A High Court challenge against compulsory retirement at 65 was rejected today.
But the judge who made the ruling doubts whether it will stand in the long run, while charities for the elderly that launched the case vowed to take their battle to Parliament.
Age Concern and Help the Aged said the Government had only avoided defeat because ministers had already caved in to pressure for a review next year.
Mr Justice Blake, who ruled on the case, says: "I cannot presently see how 65 could remain as a default retirement age (DRA) after the review."
He said he had taken into account the Government's intention to review retirement regulations in 2010 now, rather than 2011, and that it was not for the court to decide what DRA was justified.
Employees have the right to request working beyond retirement age, but although employers have a duty to consider these requests, they need offer no justification for refusal.
The two charities, now merged as Age UK, had argued the DRA introduced by the Government in 2006 is unlawful because it does not comply with an EU directive against age discrimination.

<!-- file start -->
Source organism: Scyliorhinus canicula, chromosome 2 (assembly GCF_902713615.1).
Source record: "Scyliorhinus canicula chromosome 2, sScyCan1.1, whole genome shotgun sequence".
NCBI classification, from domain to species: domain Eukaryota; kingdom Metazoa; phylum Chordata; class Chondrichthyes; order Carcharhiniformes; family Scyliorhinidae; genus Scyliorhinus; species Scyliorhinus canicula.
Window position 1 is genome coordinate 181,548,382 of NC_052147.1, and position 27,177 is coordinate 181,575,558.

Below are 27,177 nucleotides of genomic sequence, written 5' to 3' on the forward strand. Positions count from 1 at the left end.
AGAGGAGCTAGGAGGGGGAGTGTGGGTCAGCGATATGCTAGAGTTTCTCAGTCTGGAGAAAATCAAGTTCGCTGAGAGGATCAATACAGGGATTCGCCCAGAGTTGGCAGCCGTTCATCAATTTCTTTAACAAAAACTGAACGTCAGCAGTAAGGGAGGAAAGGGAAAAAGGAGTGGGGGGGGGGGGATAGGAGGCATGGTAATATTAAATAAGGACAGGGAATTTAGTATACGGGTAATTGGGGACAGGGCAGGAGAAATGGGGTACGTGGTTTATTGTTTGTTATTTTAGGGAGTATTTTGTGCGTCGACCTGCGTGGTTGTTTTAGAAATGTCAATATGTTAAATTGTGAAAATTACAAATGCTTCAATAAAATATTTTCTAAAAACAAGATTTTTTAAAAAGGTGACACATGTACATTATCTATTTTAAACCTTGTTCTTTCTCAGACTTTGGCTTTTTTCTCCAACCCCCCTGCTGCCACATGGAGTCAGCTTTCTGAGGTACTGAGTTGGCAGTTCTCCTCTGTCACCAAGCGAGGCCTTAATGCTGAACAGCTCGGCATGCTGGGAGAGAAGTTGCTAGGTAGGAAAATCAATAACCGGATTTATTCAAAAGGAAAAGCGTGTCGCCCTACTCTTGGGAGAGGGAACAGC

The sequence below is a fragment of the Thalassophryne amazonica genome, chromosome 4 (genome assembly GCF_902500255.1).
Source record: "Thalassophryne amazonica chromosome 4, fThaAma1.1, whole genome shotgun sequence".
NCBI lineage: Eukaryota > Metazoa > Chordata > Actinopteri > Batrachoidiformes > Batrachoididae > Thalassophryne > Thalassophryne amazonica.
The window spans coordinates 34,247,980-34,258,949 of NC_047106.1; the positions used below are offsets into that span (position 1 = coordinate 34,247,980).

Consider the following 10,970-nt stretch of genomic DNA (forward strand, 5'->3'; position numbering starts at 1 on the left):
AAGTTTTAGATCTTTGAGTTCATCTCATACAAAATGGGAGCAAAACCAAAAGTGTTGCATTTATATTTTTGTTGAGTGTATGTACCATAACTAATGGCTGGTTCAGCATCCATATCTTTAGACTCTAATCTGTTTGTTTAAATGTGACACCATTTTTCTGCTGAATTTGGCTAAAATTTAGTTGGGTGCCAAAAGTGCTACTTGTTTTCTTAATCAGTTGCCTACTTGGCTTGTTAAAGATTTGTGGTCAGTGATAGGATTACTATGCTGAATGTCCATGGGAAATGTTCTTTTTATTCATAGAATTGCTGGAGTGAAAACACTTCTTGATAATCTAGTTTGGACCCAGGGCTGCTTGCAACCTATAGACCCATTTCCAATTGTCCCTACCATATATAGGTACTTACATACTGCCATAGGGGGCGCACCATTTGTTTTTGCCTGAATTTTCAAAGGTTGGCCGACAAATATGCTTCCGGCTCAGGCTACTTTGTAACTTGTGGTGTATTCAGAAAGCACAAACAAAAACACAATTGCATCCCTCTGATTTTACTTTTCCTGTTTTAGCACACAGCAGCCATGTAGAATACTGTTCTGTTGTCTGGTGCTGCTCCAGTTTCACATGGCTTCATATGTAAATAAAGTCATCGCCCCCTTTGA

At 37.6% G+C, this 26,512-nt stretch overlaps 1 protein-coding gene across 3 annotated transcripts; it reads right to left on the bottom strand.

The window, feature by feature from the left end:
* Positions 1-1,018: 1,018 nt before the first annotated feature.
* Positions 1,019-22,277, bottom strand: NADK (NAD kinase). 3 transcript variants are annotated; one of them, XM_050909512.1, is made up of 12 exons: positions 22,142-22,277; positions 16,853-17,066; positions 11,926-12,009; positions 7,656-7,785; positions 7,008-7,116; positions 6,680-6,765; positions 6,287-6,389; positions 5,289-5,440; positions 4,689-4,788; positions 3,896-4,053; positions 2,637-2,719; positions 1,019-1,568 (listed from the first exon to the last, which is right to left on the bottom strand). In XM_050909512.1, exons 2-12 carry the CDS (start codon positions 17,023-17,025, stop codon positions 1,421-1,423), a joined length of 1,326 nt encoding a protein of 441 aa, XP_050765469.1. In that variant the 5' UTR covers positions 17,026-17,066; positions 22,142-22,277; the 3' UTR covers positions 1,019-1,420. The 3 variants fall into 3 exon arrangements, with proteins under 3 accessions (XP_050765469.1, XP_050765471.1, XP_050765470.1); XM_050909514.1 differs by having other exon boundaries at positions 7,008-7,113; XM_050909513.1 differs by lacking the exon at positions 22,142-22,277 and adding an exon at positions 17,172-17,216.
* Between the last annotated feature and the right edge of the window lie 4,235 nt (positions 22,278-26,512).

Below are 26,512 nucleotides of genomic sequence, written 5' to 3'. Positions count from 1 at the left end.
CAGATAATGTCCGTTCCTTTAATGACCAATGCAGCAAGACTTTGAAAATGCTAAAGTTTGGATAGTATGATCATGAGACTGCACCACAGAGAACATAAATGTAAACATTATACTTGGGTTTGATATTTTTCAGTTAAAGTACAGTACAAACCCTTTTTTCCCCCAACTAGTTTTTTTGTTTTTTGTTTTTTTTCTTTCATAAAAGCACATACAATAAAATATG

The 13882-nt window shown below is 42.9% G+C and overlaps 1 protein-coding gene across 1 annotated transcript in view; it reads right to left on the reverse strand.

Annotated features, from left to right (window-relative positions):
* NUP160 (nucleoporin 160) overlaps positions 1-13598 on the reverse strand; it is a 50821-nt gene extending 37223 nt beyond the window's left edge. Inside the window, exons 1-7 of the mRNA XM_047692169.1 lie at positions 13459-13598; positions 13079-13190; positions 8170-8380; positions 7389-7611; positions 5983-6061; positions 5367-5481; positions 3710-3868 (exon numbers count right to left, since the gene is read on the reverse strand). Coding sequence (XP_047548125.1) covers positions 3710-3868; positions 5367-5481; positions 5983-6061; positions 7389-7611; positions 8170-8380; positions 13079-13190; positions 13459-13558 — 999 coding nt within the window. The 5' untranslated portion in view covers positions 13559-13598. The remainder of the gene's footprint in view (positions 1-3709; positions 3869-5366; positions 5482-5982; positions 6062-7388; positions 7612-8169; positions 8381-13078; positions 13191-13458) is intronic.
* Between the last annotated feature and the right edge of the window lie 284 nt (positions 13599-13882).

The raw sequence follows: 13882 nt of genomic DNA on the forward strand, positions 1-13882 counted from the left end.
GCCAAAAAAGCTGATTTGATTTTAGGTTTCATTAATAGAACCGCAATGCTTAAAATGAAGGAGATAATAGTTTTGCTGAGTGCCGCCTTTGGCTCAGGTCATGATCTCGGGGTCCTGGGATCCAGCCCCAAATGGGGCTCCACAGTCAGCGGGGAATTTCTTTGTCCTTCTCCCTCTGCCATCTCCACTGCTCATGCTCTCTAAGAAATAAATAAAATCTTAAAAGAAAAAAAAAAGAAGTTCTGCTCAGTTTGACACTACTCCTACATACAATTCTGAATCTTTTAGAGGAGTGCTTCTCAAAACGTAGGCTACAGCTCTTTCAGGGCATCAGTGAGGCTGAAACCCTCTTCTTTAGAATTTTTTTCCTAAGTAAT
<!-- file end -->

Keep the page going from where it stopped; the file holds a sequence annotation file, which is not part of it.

But the Government argued the EU directive on equal treatment in employment permits member states to allow differences in treatment.
'Blow' for workers
The charity says the High Court ruling was a blow for older people who need to work longer to secure a decent retirement in the face of recession and a drop in returns on savings and investments (see the State Pension Boosting and Pension MoneySaving guides).
Andrew Harrop, head of public policy at Age Concern and Help the Aged, says: "Today's ruling does not spell the end of our campaign to win justice for older workers.
"In fact, we will be stepping up our fight to get this outdated legislation off the statute book.
"Despite the judgment today, ministers still have the opportunity this side of a crucial General Election to give real help to people in their 60s by outlawing forced retirement.
"They should amend the Equality Bill which is currently making its way through Parliament.
"In his ruling the judge makes it clear that the only reason he has allowed the law to stand is because ministers have already caved in to our pressure for a review of the law.
"He makes it clear that forced retirement at 65 is unsustainable.
"This judgment makes it crystal clear that this unfair legislation is past its sell by date."
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